What was the Mercury space capsule project?

On June 11, 1963, the Mercury space capsule was patented and assigned to NASA. The patent was received less than a month after the last flight of Project Mercury had been carried out.

Receiving a patent generally signals a major milestone. As an exclusive right granted for an invention, be it a product or a process, it usually denotes a new way of doing something, thereby becoming important. In the case of the Mercury space capsule, however, the patent came closer to the end.

Project Mercury was conceived as a NASA programme to put the first American astronauts in space. Named after a Roman god who was very fast, the project notched up many successes. At the centre of this success was the Mercury space capsule.

“Space capsule”

The principal designer of the Mercury spacecraft was Maxime Faget, a mechanical engineer who also contributed to the designs of the Gemini and Apollo spacecraft. Faget, along with Andre Meyer, Robert Chilton, Willard Blanchard Jr., Alan Kehlet, Jerome Hammack and Caldwell Johnson filed for a patent titled “Space capsule” on October 16, 1959.

In this patent application, they described their invention relating to space vehicles as a “manned capsule configuration capable of being launched into orbital flight and returned to the Earth’s surface.”

Additionally, it was capable of providing “protection for its occupant from the deleterious effects of large pressure differentials, high temperatures, micrometeorite collisions, high level acoustical noise, and severe inertial and impact loads.”

Not cosy

It did all that, but the capsule was a rather small one, with room for just one astronaut. What’s more, this astronaut had to stay seated throughout the flight. While there was very little room for even the single seated astronaut to make any movements, it was argued that not much was required as the pilot would only need to move his arms and head, and was to never leave the spacecraft during flight.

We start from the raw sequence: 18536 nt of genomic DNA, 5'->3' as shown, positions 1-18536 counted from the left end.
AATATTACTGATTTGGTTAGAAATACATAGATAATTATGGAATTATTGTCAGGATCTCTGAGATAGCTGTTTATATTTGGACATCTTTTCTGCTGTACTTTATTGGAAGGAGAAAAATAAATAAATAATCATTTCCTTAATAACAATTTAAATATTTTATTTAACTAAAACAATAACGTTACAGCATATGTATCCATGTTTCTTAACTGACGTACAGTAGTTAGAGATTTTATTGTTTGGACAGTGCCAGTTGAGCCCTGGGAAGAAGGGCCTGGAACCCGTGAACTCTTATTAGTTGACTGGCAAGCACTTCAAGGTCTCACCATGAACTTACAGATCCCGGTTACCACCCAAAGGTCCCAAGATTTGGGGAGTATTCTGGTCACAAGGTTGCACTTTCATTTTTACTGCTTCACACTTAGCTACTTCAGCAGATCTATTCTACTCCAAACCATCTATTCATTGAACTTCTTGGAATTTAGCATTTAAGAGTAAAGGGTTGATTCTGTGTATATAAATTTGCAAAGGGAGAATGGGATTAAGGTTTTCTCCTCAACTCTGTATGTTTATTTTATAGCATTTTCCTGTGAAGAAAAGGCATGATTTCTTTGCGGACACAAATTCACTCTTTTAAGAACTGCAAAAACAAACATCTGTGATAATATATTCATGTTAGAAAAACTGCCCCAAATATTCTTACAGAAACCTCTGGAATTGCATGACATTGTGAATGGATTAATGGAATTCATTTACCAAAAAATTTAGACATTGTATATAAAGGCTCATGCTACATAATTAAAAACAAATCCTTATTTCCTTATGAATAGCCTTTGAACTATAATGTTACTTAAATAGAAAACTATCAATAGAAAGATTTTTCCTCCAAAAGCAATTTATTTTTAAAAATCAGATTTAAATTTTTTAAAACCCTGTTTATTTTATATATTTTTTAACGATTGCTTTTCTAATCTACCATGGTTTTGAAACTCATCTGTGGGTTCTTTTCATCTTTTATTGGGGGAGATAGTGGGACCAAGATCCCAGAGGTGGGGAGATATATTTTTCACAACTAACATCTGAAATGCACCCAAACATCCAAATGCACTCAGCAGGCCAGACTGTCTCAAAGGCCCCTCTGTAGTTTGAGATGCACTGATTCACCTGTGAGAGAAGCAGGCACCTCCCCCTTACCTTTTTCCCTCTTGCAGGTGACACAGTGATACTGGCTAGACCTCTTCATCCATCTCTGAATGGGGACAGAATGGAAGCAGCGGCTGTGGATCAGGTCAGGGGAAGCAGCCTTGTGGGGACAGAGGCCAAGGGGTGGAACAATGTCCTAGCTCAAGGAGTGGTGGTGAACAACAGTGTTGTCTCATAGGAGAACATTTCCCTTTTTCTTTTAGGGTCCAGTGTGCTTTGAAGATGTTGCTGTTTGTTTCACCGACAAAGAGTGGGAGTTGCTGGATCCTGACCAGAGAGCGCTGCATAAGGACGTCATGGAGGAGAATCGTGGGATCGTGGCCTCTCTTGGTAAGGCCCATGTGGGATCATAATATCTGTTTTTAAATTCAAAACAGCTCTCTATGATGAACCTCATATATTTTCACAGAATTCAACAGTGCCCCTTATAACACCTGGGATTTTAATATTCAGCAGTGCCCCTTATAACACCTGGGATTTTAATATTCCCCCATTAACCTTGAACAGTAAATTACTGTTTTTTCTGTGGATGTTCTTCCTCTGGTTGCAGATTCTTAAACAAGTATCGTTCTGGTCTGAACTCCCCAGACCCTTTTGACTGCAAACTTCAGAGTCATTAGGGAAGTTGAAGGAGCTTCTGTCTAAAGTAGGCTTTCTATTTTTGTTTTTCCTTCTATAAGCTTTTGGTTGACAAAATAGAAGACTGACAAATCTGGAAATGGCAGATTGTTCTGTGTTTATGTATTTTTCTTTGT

Following uncrewed flights and those with primates as part of Project Mercury, the first crewed flight took place on May 5, 1961. Alan Shepard made the first crewed Mercury flight in a capsule that he named Freedom 7. The 15-minute flight that went into space and came back down made him the first American in space.

Between 1961 and 1963, there were six successful flights as part of Project Mercury that showed that Americans could fly in space. While two of these flights were suborbital flights (reached space and came right back down), the other four made it into orbit and circled our Earth.

Every time the Mercury spacecraft re-entered the Earth’s atmosphere, the blunt end came in first to not only slow down the spacecraft, but also shed the heat caused by friction with the air during the descent. With layers of heat resistant ablative resins coating the curved heat shield, it charred away to minimise structural heating, preventing damage to the spacecraft, and of course, protecting the crewman.

The last of the six successful crewed Mercury Project spaceflight took place on May 15, 1963. Each of these flights lasted from 15 minutes to 34 hours, with most lasting less than nine hours.

Just a formality

This meant that by the time the patent for the Mercury capsule was awarded on June 11, 1963, it had already been put to use multiple times successfully, with each of the successes celebrated by an entire country. The patent, which was assigned to NASA, was merely a formality.

In fact, NASA retired the Mercury capsule in the same week in which the patent was awarded. The first manned space vehicle of the U.S. was retired with honours of course, having been central to a project that came at the height of the space race between the U.S. and the Soviet Union.

Picture Credit : Google 

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